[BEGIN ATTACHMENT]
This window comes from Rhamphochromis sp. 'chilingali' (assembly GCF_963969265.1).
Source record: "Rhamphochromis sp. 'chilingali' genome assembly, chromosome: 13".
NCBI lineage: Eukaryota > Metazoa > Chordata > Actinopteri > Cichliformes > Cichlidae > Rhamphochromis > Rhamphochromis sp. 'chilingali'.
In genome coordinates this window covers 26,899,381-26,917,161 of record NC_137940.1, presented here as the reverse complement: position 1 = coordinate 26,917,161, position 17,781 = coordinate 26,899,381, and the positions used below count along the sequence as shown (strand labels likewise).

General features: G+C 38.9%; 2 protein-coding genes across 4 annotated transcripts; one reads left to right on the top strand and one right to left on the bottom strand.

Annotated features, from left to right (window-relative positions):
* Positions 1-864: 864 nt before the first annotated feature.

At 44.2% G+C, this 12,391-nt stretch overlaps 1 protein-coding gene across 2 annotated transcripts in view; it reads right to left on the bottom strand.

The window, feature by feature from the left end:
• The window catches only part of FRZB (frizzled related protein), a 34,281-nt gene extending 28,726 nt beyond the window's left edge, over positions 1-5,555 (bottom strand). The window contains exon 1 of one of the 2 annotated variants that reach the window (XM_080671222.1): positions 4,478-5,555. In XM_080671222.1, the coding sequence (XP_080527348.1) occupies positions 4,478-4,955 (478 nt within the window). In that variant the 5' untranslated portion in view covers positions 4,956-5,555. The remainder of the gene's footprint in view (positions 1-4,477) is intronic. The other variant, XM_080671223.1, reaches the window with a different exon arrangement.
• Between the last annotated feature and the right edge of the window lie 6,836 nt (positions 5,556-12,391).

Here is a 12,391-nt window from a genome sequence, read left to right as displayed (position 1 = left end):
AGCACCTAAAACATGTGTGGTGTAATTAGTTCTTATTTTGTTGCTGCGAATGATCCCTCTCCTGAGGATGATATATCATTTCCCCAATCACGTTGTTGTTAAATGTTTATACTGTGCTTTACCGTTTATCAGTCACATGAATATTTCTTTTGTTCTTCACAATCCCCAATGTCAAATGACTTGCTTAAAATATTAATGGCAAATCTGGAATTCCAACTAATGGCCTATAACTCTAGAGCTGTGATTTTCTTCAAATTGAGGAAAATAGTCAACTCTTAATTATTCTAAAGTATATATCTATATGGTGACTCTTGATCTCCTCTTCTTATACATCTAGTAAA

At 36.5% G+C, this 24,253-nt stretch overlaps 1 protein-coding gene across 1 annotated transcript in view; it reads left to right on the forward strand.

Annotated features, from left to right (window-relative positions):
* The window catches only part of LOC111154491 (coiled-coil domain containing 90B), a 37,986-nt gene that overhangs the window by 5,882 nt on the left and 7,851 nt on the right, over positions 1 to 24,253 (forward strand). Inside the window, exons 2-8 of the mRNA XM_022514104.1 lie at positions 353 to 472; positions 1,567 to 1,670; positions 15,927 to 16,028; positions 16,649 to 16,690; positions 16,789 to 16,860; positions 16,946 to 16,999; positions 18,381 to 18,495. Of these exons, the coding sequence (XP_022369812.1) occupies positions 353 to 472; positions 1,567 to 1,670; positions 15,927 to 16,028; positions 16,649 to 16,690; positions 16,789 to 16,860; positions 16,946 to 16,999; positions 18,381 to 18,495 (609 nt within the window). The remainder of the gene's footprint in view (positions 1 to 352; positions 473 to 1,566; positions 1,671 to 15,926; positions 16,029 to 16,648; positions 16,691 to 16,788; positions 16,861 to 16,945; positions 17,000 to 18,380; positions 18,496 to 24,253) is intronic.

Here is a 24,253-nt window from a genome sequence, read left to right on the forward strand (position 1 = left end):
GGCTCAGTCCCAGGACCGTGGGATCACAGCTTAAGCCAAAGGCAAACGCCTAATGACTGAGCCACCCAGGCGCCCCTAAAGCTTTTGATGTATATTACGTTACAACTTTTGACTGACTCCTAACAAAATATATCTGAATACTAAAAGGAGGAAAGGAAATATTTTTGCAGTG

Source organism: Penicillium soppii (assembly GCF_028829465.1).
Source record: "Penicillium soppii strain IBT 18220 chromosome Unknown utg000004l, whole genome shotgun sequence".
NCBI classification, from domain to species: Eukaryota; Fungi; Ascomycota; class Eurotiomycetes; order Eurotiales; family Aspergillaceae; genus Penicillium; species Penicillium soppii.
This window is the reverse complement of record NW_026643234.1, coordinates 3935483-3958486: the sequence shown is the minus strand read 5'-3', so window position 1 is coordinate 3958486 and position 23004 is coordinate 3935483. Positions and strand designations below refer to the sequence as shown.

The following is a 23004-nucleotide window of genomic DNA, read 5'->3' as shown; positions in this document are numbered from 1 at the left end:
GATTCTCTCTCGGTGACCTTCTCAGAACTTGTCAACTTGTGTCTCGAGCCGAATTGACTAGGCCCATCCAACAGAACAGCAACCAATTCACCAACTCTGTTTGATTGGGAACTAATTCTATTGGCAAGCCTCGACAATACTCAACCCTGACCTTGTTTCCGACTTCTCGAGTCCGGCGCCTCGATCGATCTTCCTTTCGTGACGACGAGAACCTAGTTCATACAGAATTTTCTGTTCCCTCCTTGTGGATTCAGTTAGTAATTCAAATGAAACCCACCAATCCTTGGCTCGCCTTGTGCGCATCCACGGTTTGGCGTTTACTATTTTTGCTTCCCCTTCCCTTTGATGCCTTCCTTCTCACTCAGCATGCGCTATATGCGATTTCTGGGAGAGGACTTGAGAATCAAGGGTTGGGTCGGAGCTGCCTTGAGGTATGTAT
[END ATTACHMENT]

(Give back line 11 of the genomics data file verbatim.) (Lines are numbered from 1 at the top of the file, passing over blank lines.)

• Between the last annotated feature and the right edge of the window lie 6,836 nt (positions 5,556-12,391).